Harsh haggle erupts over early local ballot
ANKARA - Hürriyet Daily News
A constitutional amendment rushed by the ruling party failed to get enough votes for approval in Parliament. Daily News PhotoThe ruling and opposition parties have engaged in a fresh round of tough bargaining over a set of legal amendments that would affect the results of upcoming local elections. In a bid to take advantage of the government’s failure to amend the Constitution, the Republican People’s Party (CHP) and the Nationalist Movement Party (MHP) are aiming to use their bargaining chips in a most efficient way, by placing their interests at the core of negotiations.
The Justice and Development Party (AKP) had earlier introduced two separate amendments to Parliament. First, a constitutional amendment rescheduling upcoming local elections to Oct. 27, 2013 rather than March 2014 was approved with 360 votes, a number below the referendum threshold. The proposal was later vetoed by President Abdullah Gül to avoid a constitutional amendment that had no significant content.
As the AKP seeks support to re-introduce the amendment, it also proposed a charter amendment on Oct. 19 that would lower the age of candidates running for election to Parliament from 25 to 18. This proposal came in addition to a legal amendment awaiting approval that would enlarge the boundaries of 29 metropolitan municipalities in a bid to increase AKP votes at local polls before the presidential elections in August 2014. While the opposition parties have each voiced different demands in efforts to capitalize on the AKP‘s need for support, ruling party officials have argued these two amendments are not interrelated.
“These two amendments are two different things,” Nurettin Canikli, deputy parliamentary group leader of the AKP, told reporters Oct. 19. Canikli said he believed the CHP and the MHP would realize they were making a huge mistake by not supporting the amendment to drop the age of elected lawmakers to 18.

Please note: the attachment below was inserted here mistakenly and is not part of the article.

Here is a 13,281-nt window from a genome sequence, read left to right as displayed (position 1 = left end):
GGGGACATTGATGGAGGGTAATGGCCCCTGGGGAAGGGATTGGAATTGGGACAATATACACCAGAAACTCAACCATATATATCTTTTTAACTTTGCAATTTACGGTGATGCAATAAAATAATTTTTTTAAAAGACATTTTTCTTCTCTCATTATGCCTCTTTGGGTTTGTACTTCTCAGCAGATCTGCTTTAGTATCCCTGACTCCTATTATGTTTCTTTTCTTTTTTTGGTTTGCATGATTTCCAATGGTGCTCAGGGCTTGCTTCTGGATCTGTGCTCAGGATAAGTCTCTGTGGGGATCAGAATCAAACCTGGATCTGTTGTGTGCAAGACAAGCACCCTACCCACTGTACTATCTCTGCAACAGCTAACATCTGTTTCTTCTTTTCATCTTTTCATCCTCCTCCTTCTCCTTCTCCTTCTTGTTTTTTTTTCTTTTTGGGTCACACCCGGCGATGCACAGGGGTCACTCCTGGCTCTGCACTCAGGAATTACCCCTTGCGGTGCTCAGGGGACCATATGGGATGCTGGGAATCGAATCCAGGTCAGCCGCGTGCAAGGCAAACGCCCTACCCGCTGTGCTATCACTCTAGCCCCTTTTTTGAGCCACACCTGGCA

However, the CHP is not likely to back the government’s move without taking anything for themselves in return. The main opposition is proposing reducing the age to run for Parliament to 21, Kemal Kılıçdaroğlu, leader of the CHP, said Oct. 19. “We could be warm to a proposal [reducing the age] to 21,” he said.
Though the first round of talks between AKP and CHP officials did not bring forth any concrete results, senior government sources underlined that there could be more talks after the Feast of the Sacrifice. On rescheduling the local polls, however, Kılıçdaroğlu was firm the CHP would not endorse the idea, calling the move one made only for the personal interest of Prime Minister
Recep Tayyip Erdoğan.
A senior AKP official, Mustafa Elitaş, criticized Kılıçdaroğlu’s counter proposal on Oct. 19 and described the main opposition as insincere. “We observe that the CHP is taking a step back on this issue.
Proposals [reducing the age to be elected] to 21 aims at diluting the process and not keeping the promises they have given,” Elitaş told reporters.
‘The law will bring federalism’
The MHP, however, drives a confusing bargaining as, on the one hand, they support holding local polls five months earlier than usual, but have accused the government of trying to physically and mentally divide the country through a legal amendment on greater municipalities. Calling the law enlarging the boundaries of the greater municipalities “the prototype of federal state model,” MHP’s leader Devlet Bahçeşi vowed to do everything he could to stop the legislation of the bill.
“The enlargement of the borders of the greater municipalities to the border of that specific province will be the last stop before [we] pass to a regional government and state model,” Bahçeli said Oct. 19 in a written statement. He also claimed this move was another translation of “democratic autonomy,” a model proposed by the Peace and Democracy Party (BDP).
Meanwhile, a parliamentary commission will continue working through the weekend on the much-debated draft on metropolitan municipalities.